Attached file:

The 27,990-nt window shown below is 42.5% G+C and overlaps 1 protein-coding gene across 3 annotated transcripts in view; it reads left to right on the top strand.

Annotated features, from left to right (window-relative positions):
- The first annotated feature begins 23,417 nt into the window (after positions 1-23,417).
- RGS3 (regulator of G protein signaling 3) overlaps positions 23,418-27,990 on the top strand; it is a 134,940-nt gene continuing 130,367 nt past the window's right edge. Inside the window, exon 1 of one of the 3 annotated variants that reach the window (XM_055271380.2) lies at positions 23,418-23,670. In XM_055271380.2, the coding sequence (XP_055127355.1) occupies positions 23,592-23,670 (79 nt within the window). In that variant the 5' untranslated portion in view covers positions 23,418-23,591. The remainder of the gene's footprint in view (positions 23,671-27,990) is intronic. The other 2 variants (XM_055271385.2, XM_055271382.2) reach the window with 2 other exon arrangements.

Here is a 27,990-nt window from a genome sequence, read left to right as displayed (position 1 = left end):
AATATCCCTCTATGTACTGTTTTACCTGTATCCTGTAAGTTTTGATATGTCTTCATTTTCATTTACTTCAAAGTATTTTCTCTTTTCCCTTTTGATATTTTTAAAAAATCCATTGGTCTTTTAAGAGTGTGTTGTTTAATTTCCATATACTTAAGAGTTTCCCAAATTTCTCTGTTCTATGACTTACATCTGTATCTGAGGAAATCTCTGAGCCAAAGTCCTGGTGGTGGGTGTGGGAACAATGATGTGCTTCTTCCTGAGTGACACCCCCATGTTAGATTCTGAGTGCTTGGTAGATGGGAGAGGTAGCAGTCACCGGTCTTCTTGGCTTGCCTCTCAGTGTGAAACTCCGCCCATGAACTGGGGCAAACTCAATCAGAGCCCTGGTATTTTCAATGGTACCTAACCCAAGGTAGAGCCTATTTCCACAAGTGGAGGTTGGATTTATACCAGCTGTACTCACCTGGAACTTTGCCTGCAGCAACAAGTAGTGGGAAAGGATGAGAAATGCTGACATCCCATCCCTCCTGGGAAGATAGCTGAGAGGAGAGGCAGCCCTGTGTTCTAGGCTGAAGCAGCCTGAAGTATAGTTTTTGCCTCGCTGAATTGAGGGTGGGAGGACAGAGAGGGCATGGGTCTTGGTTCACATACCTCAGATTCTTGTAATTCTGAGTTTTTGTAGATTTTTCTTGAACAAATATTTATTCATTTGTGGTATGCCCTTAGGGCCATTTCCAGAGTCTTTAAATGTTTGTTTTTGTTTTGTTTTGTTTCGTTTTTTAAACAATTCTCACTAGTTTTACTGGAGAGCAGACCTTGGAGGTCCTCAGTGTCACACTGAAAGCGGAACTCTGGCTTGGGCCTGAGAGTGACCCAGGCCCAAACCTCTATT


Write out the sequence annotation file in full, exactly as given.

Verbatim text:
The 27,990-nt window shown below is 42.5% G+C and overlaps 1 protein-coding gene across 3 annotated transcripts in view; it reads left to right on the top strand.

Annotated features, from left to right (window-relative positions):
- The first annotated feature begins 23,417 nt into the window (after positions 1-23,417).
- RGS3 (regulator of G protein signaling 3) overlaps positions 23,418-27,990 on the top strand; it is a 134,940-nt gene continuing 130,367 nt past the window's right edge. Inside the window, exon 1 of one of the 3 annotated variants that reach the window (XM_055271380.2) lies at positions 23,418-23,670. In XM_055271380.2, the coding sequence (XP_055127355.1) occupies positions 23,592-23,670 (79 nt within the window). In that variant the 5' untranslated portion in view covers positions 23,418-23,591. The remainder of the gene's footprint in view (positions 23,671-27,990) is intronic. The other 2 variants (XM_055271385.2, XM_055271382.2) reach the window with 2 other exon arrangements.

Here is a 27,990-nt window from a genome sequence, read left to right as displayed (position 1 = left end):
AATATCCCTCTATGTACTGTTTTACCTGTATCCTGTAAGTTTTGATATGTCTTCATTTTCATTTACTTCAAAGTATTTTCTCTTTTCCCTTTTGATATTTTTAAAAAATCCATTGGTCTTTTAAGAGTGTGTTGTTTAATTTCCATATACTTAAGAGTTTCCCAAATTTCTCTGTTCTATGACTTACATCTGTATCTGAGGAAATCTCTGAGCCAAAGTCCTGGTGGTGGGTGTGGGAACAATGATGTGCTTCTTCCTGAGTGACACCCCCATGTTAGATTCTGAGTGCTTGGTAGATGGGAGAGGTAGCAGTCACCGGTCTTCTTGGCTTGCCTCTCAGTGTGAAACTCCGCCCATGAACTGGGGCAAACTCAATCAGAGCCCTGGTATTTTCAATGGTACCTAACCCAAGGTAGAGCCTATTTCCACAAGTGGAGGTTGGATTTATACCAGCTGTACTCACCTGGAACTTTGCCTGCAGCAACAAGTAGTGGGAAAGGATGAGAAATGCTGACATCCCATCCCTCCTGGGAAGATAGCTGAGAGGAGAGGCAGCCCTGTGTTCTAGGCTGAAGCAGCCTGAAGTATAGTTTTTGCCTCGCTGAATTGAGGGTGGGAGGACAGAGAGGGCATGGGTCTTGGTTCACATACCTCAGATTCTTGTAATTCTGAGTTTTTGTAGATTTTTCTTGAACAAATATTTATTCATTTGTGGTATGCCCTTAGGGCCATTTCCAGAGTCTTTAAATGTTTGTTTTTGTTTTGTTTTGTTTCGTTTTTTAAACAATTCTCACTAGTTTTACTGGAGAGCAGACCTTGGAGGTCCTCAGTGTCACACTGAAAGCGGAACTCTGGCTTGGGCCTGAGAGTGACCCAGGCCCAAACCTCTATT